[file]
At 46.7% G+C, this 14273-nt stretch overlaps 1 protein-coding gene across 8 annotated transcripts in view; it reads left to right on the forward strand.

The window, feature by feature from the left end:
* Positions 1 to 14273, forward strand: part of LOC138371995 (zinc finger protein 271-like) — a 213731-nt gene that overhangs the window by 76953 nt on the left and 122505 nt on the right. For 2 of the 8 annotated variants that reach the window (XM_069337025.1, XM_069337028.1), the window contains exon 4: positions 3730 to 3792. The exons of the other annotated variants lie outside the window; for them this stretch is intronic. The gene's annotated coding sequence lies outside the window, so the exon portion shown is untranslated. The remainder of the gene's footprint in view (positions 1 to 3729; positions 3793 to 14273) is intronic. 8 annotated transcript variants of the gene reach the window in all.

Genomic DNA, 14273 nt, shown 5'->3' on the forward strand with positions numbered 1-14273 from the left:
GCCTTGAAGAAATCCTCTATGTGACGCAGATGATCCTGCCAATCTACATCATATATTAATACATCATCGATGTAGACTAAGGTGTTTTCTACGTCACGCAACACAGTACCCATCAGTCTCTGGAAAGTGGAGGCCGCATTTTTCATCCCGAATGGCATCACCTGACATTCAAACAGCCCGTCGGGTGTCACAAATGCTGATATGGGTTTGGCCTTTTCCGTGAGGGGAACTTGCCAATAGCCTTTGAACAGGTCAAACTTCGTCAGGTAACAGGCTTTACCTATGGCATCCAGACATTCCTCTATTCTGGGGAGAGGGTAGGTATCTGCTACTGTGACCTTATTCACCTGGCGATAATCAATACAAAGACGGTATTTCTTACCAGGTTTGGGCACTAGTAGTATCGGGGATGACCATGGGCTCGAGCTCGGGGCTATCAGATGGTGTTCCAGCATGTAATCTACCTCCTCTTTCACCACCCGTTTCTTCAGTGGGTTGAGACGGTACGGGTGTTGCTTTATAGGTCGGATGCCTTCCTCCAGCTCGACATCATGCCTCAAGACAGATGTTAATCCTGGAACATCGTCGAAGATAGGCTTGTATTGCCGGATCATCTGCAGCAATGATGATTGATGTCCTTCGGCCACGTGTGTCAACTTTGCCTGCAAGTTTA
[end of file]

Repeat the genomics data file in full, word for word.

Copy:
At 46.7% G+C, this 14273-nt stretch overlaps 1 protein-coding gene across 8 annotated transcripts in view; it reads left to right on the forward strand.

The window, feature by feature from the left end:
* Positions 1 to 14273, forward strand: part of LOC138371995 (zinc finger protein 271-like) — a 213731-nt gene that overhangs the window by 76953 nt on the left and 122505 nt on the right. For 2 of the 8 annotated variants that reach the window (XM_069337025.1, XM_069337028.1), the window contains exon 4: positions 3730 to 3792. The exons of the other annotated variants lie outside the window; for them this stretch is intronic. The gene's annotated coding sequence lies outside the window, so the exon portion shown is untranslated. The remainder of the gene's footprint in view (positions 1 to 3729; positions 3793 to 14273) is intronic. 8 annotated transcript variants of the gene reach the window in all.

Genomic DNA, 14273 nt, shown 5'->3' on the forward strand with positions numbered 1-14273 from the left:
GCCTTGAAGAAATCCTCTATGTGACGCAGATGATCCTGCCAATCTACATCATATATTAATACATCATCGATGTAGACTAAGGTGTTTTCTACGTCACGCAACACAGTACCCATCAGTCTCTGGAAAGTGGAGGCCGCATTTTTCATCCCGAATGGCATCACCTGACATTCAAACAGCCCGTCGGGTGTCACAAATGCTGATATGGGTTTGGCCTTTTCCGTGAGGGGAACTTGCCAATAGCCTTTGAACAGGTCAAACTTCGTCAGGTAACAGGCTTTACCTATGGCATCCAGACATTCCTCTATTCTGGGGAGAGGGTAGGTATCTGCTACTGTGACCTTATTCACCTGGCGATAATCAATACAAAGACGGTATTTCTTACCAGGTTTGGGCACTAGTAGTATCGGGGATGACCATGGGCTCGAGCTCGGGGCTATCAGATGGTGTTCCAGCATGTAATCTACCTCCTCTTTCACCACCCGTTTCTTCAGTGGGTTGAGACGGTACGGGTGTTGCTTTATAGGTCGGATGCCTTCCTCCAGCTCGACATCATGCCTCAAGACAGATGTTAATCCTGGAACATCGTCGAAGATAGGCTTGTATTGCCGGATCATCTGCAGCAATGATGATTGATGTCCTTCGGCCACGTGTGTCAACTTTGCCTGCAAGTTTA